REVIEW OF: Sahraian A et al, CNS Spectr 2021;1–5
TYPE OF STUDY: Randomized, double-blind, placebo-controlled clinical trial
SSRIs are first-line meds for obsessive-compulsive disorder (OCD), but they may pose risks of mania and rapid cycling when the patient also has bipolar disorder (BD). These conditions overlap more often than expected by chance, but only one controlled trial has looked at how to treat OCD in BD (it was positive and involved topiramate). This eight-week study tested quetiapine for obsessive-compulsive symptoms in patients with stable BD.
Participants had bipolar I with active OCD but were not in a mood episode. All were on lithium and clonazepam and no other psychotropics. Although they had no formal diagnosis of OCD, participants scored as moderate to severe (≥ 17) on the Yale-Brown Obsessive-Compulsive Scale (Y-BOCS).
In total, 47 adults entered the study after excluding other psychiatric, substance use, and medical diseases. Forty completed the trial, of which half received placebo and half quetiapine. Doses were increased until symptoms resolved or patients couldn’t tolerate more. Patients completed standard clinician-rated scales for OCD (Y-BOCS), mania (Young Mania Rating Scale [YMRS]), and depression (Hamilton Depression Rating Scale [HDRS]) at weeks zero, four, and eight.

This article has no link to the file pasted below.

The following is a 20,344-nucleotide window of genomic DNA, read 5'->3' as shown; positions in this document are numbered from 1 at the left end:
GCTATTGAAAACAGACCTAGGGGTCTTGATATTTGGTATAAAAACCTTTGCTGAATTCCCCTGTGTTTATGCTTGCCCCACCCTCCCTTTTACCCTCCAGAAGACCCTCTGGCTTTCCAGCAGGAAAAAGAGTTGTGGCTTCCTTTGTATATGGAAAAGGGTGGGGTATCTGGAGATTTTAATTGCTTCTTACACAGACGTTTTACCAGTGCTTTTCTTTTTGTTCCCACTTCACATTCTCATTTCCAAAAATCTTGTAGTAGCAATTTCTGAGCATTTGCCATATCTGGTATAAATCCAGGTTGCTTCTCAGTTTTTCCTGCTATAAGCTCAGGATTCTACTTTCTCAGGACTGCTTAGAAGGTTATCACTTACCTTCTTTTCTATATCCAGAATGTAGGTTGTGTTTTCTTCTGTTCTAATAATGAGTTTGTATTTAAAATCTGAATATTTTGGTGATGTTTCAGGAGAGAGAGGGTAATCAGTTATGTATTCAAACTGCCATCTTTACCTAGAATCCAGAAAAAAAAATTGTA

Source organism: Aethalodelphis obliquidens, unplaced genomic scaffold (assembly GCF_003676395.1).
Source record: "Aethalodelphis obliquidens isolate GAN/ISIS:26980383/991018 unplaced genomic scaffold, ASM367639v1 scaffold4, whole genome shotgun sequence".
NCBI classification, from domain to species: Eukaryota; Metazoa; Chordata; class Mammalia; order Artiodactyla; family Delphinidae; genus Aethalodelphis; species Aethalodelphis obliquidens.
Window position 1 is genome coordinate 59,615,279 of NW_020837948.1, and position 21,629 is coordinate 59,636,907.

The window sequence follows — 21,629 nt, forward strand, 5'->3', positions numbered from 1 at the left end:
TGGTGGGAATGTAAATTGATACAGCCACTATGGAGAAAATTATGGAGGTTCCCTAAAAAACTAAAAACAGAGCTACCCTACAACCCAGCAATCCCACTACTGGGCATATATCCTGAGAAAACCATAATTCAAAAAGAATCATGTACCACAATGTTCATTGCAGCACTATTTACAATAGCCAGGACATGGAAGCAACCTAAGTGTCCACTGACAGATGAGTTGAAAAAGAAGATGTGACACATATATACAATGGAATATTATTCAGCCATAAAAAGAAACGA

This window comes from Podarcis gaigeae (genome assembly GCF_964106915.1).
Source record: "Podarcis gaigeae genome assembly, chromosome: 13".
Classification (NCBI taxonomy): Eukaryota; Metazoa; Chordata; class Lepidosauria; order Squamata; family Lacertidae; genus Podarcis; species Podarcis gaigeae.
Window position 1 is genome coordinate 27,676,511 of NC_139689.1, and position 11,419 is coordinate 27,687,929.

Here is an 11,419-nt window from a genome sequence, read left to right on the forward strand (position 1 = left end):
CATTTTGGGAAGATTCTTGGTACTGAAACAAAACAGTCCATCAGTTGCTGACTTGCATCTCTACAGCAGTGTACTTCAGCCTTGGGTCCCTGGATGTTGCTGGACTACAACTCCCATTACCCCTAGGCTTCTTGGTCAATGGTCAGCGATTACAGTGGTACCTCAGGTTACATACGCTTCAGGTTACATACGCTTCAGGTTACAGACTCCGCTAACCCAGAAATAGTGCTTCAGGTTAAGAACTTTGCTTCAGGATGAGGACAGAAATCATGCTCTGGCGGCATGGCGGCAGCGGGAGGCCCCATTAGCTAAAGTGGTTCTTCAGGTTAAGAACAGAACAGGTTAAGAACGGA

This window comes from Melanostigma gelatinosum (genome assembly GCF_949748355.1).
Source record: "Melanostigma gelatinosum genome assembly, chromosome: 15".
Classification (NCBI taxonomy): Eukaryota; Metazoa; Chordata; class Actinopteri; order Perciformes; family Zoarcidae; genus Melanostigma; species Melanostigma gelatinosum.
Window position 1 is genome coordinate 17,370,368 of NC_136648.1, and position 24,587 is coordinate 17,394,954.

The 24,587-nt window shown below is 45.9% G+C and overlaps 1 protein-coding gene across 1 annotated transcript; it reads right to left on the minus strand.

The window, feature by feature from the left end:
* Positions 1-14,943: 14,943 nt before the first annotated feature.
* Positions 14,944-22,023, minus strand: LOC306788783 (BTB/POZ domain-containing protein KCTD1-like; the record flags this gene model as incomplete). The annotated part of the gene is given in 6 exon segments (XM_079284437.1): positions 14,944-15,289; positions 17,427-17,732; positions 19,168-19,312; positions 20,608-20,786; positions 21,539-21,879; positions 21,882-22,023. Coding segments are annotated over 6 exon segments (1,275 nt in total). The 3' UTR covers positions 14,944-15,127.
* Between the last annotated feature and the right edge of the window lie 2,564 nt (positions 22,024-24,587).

The Y-BOCS score was the main outcome measure. On average, it fell by 9.1 in the quetiapine group and 0.3 in the placebo group. Half of the quetiapine group had a significant response (> 34% decrease in Y-BOCS), compared with 5% of the placebo group. Average quetiapine dose was 325 mg, although the dose range wasn’t reported. All patients remained euthymic during the trial based on standard clinician-rated scales (YMRS and HDRS).
Of the 47 study participants, seven dropped out, none for reasons associated with quetiapine. Those on quetiapine were 2.3 times more likely to report side effects (eg, drowsiness, increased appetite, constipation, orthostasis).
Although difficult to tolerate, quetiapine may help when OCD is causing significant impairment in patients with BD. It made a difference in this study, bringing Y-BOCS scores from moderate-severe to mild.
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